“The other day when I looked out my window and saw a lady walking her dog and a couple of people strolling, I found myself exclaiming because even though we've been indoors barely two weeks, it felt like it had been such a long time since I saw someone apart from my sister.

"Some people have already run out of food and are too scared to go out and look for stores that might still be open. Some of our friends were locked out of the school dormitory because they returned late after the virus situation was announced (they didn't know there was a new curfew). Thankfully, they have a place to stay off campus," Toluhi says.

Nigeria's foreign affairs minister, Geoffrey Onyeama and an aide, did not immediately respond to requests for comments.

Toluhi adds that the Chinese economy has been left reeling from the outbreak.

Economists estimate that the coronavirus disease may have already cost China some $62 billion.

“I think China's economy is suffering greatly from this pandemic because this whole thing was announced a week before the most important holiday in China- the spring festival, which is the Chinese New Year.

"People usually spend a lot of money in this season, but now, all the shops apart from some community stores, are closed. Every single tourist attraction is dormant, all gatherings of more than six people have been prohibited, most hotels have been closed down for now.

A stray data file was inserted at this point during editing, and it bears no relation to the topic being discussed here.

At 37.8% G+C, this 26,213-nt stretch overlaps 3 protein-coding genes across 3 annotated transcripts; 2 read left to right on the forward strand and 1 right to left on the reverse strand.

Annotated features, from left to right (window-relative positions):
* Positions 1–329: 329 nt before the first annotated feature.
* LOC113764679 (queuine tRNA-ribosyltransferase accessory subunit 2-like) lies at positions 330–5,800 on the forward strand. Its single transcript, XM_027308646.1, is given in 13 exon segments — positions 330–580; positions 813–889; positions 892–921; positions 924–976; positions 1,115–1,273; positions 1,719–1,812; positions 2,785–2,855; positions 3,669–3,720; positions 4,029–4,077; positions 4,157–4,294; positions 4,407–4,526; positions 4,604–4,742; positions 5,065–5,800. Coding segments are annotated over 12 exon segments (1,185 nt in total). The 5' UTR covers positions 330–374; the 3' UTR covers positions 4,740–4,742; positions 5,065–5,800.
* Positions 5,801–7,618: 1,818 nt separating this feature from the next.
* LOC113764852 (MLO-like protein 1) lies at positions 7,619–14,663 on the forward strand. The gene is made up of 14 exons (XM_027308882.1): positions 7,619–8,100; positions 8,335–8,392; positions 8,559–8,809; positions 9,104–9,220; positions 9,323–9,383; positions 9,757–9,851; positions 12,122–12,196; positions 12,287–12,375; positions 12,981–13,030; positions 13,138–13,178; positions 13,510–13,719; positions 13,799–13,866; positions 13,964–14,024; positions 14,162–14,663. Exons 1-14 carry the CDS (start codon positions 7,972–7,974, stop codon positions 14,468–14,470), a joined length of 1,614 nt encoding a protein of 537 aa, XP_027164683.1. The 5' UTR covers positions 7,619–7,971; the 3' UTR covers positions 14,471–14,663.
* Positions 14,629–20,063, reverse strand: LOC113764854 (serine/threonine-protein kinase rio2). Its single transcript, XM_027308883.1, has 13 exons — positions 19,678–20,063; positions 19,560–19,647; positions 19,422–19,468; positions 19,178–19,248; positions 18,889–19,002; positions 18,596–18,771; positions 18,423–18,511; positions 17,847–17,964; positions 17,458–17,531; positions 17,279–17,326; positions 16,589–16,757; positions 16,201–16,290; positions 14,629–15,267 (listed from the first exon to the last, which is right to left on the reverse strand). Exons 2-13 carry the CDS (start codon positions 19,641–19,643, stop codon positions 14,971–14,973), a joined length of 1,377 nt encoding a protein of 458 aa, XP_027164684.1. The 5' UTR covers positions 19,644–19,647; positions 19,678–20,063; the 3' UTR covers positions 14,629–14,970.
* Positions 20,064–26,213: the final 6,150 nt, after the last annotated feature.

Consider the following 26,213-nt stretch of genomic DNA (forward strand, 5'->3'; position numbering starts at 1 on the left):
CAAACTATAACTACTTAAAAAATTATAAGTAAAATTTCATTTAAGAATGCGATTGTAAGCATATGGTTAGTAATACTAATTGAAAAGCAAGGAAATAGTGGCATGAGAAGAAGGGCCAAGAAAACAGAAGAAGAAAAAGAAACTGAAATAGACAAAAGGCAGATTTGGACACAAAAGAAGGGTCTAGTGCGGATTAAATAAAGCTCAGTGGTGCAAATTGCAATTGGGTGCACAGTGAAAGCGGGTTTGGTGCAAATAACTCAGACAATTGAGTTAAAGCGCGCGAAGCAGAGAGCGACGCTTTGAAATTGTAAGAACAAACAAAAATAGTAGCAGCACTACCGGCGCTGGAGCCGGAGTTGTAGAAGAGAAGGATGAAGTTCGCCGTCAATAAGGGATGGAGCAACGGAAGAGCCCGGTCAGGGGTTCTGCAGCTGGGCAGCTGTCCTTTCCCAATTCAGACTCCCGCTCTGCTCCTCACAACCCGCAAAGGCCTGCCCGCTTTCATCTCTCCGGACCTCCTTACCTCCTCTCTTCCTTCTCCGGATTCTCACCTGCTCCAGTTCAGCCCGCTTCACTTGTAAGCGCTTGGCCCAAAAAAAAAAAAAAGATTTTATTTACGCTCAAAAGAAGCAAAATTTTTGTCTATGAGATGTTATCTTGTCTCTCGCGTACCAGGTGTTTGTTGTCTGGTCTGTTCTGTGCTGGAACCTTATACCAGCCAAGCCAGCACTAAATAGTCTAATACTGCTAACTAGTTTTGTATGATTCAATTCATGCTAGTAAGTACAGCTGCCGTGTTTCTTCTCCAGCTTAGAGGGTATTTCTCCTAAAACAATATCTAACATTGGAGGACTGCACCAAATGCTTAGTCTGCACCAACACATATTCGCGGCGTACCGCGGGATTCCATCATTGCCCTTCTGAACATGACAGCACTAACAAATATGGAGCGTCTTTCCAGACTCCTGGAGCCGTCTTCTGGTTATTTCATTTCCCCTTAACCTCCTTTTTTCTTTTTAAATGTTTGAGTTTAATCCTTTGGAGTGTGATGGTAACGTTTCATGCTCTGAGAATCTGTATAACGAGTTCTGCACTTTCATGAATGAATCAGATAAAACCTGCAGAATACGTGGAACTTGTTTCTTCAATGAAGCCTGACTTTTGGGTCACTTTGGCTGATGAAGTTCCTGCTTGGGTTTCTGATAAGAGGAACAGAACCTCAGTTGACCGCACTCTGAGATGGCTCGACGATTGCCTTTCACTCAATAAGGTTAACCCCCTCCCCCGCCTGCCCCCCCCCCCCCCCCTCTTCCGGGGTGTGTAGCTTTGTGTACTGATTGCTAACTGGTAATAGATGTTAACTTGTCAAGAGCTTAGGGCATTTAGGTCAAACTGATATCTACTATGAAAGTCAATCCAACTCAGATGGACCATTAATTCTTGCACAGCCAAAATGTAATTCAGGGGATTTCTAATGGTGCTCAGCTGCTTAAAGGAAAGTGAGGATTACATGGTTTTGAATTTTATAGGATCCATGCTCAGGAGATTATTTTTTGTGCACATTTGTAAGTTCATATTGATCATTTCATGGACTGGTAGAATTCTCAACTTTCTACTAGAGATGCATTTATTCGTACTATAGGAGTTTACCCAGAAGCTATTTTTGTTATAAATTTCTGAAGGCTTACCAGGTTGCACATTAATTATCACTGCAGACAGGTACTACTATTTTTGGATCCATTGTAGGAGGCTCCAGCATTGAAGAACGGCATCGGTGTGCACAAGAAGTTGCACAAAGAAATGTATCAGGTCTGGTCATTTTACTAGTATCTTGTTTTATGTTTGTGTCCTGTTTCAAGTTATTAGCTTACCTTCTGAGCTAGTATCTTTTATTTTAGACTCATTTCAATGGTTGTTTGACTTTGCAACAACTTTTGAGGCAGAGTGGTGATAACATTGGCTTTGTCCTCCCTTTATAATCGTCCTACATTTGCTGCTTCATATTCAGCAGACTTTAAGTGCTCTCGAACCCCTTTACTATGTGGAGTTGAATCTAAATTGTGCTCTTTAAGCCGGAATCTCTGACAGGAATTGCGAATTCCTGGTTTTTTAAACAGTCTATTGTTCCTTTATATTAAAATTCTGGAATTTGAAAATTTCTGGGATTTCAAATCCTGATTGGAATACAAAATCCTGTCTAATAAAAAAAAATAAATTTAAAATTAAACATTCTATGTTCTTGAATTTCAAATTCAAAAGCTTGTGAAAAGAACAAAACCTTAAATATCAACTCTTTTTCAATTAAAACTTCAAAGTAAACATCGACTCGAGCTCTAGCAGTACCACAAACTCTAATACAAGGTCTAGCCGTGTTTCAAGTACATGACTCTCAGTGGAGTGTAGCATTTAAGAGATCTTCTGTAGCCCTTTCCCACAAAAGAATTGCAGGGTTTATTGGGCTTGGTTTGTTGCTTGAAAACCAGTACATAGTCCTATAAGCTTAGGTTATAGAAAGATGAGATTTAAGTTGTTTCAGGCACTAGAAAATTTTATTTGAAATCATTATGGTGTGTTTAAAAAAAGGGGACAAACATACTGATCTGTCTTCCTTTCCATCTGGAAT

“Apple Stores, Starbucks, IKEA, and many other foreign/local businesses have been shut down indefinitely. Anywhere people might be able to gather at all has been shuttered.

“The only companies "benefiting" from this might be the telecommunications, utility, and pharmaceutical industries. Either way, it's still a loss for China as a whole,” says Toluhi.

Another student and businessman of Nigerian descent in Hubei province, China, Caius Ugochukwu, says “as it stands, Wuhan city is locked down, no one can leave and no one can enter. For us to come back to Nigeria, we need the Nigerian government to dialogue with the Chinese government. Just like the U.S. has done.

“If the means is provided, yes I believe everyone would like to go back home to Nigeria. For us to leave Wuhan and come back, government intervention is needed.

“I'd also add that Nigerians in Wuhan are over 50. And they need utmost attention from the government, they need provisions. If the government can do something, we'll appreciate it. We still believe in Nigeria and its government.”

The virus has been confirmed in more than 25 countries and territories since it was first detected in Wuhan in December.

Nigerian government officials recently debunked rumours of the respiratory virus in Lagos, Nigeria's commercial capital and most populous city.

The Chinese Consul-General in Nigeria, Chu Maoming, says there is no suspected or confirmed case of the virus in Nigeria at the moment. He adds that the 34 persons who recently visited China, returned to Lagos more than 20 days ago, and were declared free of the virus.

International researchers are working on a vaccine that could cure the coronavirus and halt its spread across borders.